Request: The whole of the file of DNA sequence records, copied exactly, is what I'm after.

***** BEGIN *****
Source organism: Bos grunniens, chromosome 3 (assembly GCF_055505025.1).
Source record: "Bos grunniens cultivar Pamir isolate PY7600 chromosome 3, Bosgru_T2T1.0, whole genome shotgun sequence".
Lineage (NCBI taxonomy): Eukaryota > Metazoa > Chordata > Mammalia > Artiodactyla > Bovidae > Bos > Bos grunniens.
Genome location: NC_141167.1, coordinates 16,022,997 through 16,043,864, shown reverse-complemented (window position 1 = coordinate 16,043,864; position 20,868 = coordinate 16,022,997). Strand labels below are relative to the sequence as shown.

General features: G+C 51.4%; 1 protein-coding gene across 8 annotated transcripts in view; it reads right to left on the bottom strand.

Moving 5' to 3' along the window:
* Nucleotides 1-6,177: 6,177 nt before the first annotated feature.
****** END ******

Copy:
Source organism: Bos grunniens, chromosome 3 (assembly GCF_055505025.1).
Source record: "Bos grunniens cultivar Pamir isolate PY7600 chromosome 3, Bosgru_T2T1.0, whole genome shotgun sequence".
Lineage (NCBI taxonomy): Eukaryota > Metazoa > Chordata > Mammalia > Artiodactyla > Bovidae > Bos > Bos grunniens.
Genome location: NC_141167.1, coordinates 16,022,997 through 16,043,864, shown reverse-complemented (window position 1 = coordinate 16,043,864; position 20,868 = coordinate 16,022,997). Strand labels below are relative to the sequence as shown.

General features: G+C 51.4%; 1 protein-coding gene across 8 annotated transcripts in view; it reads right to left on the bottom strand.

Moving 5' to 3' along the window:
* Nucleotides 1-6,177: 6,177 nt before the first annotated feature.